Sport hunters are depleting lion and cougar populations as managers respond to demands to control predators that threaten livestock and humans, according to a study published in the June 17 issue of PLoS ONE. The study was led by Craig Packer, a University of Minnesota professor and renowned authority on lion behavior, who worked with an international team of conservationists.
The study looked at numbers of lions and cougars killed by hunters over the past 15 to 25 years in Africa and the western United States. The analysis suggested that management agencies often adjusted quotas to control rather than conserve the big cats in areas where humans or livestock were threatened.
Sport hunting takes a significant toll on these large feline species because replacement males routinely kill their predecessors' cubs to improve their mating opportunities. (Killing cubs forces female lions into estrus or "heat.") The team of scientists confirmed this effect by comparing the impact of hunting on populations of lions, cougars and leopards with its impact on black bear populations because male black bears do not routinely kill infants of other males.
Lion and cougar populations have suffered the greatest decline in African countries and U.S. states where sport hunting has been most intense over the past 25 years, the researchers found. Leopards were not as affected as lions and cougars, most likely because they benefited from reduced numbers of lions. Black bears, by contrast, appear to be thriving despite the thousands of bears killed by hunters.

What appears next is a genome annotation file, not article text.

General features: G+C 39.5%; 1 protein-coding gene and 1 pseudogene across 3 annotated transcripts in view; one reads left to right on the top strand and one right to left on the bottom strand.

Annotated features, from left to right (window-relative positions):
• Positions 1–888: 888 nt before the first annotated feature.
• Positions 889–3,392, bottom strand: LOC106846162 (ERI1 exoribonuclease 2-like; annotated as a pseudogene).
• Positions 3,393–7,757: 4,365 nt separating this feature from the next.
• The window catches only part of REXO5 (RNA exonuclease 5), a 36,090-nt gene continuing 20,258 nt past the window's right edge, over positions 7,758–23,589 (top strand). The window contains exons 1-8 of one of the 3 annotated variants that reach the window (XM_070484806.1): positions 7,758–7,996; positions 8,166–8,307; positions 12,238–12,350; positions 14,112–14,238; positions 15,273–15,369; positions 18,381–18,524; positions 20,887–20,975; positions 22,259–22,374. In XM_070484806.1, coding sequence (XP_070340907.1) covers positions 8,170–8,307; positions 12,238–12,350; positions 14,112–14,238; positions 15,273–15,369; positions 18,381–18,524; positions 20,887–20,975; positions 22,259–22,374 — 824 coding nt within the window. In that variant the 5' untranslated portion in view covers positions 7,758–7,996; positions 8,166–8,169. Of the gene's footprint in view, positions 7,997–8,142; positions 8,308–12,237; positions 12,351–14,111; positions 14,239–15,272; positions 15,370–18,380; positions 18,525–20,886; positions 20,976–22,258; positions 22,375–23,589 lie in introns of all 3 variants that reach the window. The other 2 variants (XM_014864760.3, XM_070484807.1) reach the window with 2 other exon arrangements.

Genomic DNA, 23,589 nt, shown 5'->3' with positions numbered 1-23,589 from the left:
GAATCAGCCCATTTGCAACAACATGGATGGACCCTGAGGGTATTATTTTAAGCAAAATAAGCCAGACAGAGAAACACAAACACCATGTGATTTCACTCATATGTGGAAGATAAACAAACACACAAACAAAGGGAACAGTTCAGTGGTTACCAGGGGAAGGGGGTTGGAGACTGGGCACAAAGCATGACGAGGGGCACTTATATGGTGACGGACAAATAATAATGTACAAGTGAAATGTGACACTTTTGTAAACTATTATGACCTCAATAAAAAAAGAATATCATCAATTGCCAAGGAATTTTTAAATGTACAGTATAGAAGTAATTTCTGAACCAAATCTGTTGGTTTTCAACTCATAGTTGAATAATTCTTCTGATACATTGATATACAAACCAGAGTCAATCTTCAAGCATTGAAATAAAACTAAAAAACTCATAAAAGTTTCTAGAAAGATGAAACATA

The study results point to the need for new approaches to protect humans and livestock and to manage sport hunting without endangering these vulnerable species. One possibility would be to restrict sport hunting to older males whose offspring have matured.
"We need to develop scientifically-based strategies that benefit hunters, livestock owners and conservationists," Packer says. "It's important to educate the public about the risks these large predators pose to rural communities and to help hunters and wildlife managers develop methods to sustain healthy populations."
|Contact: Patty Mattern|
University of Minnesota